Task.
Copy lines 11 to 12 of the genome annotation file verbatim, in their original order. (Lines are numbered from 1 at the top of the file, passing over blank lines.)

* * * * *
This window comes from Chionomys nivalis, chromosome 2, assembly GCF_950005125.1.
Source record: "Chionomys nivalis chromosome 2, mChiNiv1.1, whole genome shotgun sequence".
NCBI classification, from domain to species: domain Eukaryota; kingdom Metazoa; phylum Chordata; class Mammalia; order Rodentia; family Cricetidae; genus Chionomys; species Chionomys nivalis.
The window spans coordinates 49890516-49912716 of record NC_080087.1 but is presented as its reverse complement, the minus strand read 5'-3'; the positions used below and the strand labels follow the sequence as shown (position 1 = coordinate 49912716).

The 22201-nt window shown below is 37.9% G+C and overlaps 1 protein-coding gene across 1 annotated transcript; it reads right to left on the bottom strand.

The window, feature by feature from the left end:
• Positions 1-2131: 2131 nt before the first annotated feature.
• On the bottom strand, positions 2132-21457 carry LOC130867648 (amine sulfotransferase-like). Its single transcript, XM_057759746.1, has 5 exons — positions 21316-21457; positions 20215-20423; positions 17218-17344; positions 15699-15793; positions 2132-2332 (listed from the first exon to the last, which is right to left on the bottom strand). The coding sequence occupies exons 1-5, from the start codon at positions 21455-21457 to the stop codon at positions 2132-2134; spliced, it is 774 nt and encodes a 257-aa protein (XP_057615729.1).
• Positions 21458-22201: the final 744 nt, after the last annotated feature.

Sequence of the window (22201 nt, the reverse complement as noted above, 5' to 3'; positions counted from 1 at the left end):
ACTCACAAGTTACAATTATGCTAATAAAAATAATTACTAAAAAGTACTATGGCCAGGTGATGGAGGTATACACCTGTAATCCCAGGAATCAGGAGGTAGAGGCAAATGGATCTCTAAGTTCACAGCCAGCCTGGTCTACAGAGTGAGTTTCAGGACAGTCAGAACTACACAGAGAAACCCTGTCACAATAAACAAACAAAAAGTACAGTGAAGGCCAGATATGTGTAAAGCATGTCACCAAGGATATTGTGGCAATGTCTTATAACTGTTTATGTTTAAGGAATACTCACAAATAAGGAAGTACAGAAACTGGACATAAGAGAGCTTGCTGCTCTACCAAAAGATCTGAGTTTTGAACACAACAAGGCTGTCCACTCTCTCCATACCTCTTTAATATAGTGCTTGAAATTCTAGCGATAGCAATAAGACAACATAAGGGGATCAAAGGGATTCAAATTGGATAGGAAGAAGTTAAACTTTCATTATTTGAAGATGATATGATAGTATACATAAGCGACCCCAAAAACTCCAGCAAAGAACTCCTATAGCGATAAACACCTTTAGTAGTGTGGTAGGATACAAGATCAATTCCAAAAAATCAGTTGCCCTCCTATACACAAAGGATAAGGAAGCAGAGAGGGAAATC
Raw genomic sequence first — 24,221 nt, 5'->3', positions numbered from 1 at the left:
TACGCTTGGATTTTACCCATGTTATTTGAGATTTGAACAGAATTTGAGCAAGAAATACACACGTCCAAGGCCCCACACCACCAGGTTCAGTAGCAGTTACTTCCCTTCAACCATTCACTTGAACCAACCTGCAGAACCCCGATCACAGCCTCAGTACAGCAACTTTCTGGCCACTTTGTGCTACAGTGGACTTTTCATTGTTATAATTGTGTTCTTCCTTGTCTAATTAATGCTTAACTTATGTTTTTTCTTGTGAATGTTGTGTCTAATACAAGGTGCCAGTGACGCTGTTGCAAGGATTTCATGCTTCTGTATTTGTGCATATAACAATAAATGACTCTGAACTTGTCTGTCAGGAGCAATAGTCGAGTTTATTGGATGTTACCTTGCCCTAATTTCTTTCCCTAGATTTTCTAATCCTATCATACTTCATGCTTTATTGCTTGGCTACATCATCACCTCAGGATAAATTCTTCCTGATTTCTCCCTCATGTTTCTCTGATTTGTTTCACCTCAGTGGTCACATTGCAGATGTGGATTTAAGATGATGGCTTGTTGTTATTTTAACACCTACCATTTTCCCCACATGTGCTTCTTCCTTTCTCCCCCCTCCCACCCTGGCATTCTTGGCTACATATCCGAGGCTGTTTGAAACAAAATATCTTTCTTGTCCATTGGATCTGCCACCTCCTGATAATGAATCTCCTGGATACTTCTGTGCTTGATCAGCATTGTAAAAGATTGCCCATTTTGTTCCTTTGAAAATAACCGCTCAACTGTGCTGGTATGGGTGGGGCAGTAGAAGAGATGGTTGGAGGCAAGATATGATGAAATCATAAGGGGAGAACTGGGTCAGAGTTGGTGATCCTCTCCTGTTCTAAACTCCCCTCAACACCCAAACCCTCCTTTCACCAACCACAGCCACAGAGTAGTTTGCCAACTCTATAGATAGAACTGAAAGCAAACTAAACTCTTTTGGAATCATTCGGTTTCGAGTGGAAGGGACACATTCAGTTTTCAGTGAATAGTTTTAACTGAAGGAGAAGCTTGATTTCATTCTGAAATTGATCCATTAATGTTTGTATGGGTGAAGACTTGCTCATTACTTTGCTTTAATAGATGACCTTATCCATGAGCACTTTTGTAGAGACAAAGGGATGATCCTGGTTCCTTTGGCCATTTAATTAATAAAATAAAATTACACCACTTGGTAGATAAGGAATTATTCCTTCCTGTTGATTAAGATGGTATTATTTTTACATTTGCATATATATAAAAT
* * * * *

ACTCACAAGTTACAATTATGCTAATAAAAATAATTACTAAAAAGTACTATGGCCAGGTGATGGAGGTATACACCTGTAATCCCAGGAATCAGGAGGTAGAGGCAAATGGATCTCTAAGTTCACAGCCAGCCTGGTCTACAGAGTGAGTTTCAGGACAGTCAGAACTACACAGAGAAACCCTGTCACAATAAACAAACAAAAAGTACAGTGAAGGCCAGATATGTGTAAAGCATGTCACCAAGGATATTGTGGCAATGTCTTATAACTGTTTATGTTTAAGGAATACTCACAAATAAGGAAGTACAGAAACTGGACATAAGAGAGCTTGCTGCTCTACCAAAAGATCTGAGTTTTGAACACAACAAGGCTGTCCACTCTCTCCATACCTCTTTAATATAGTGCTTGAAATTCTAGCGATAGCAATAAGACAACATAAGGGGATCAAAGGGATTCAAATTGGATAGGAAGAAGTTAAACTTTCATTATTTGAAGATGATATGATAGTATACATAAGCGACCCCAAAAACTCCAGCAAAGAACTCCTATAGCGATAAACACCTTTAGTAGTGTGGTAGGATACAAGATCAATTCCAAAAAATCAGTTGCCCTCCTATACACAAAGGATAAGGAAGCAGAGAGGGAAATC
Raw genomic sequence first — 24,221 nt, 5'->3', positions numbered from 1 at the left: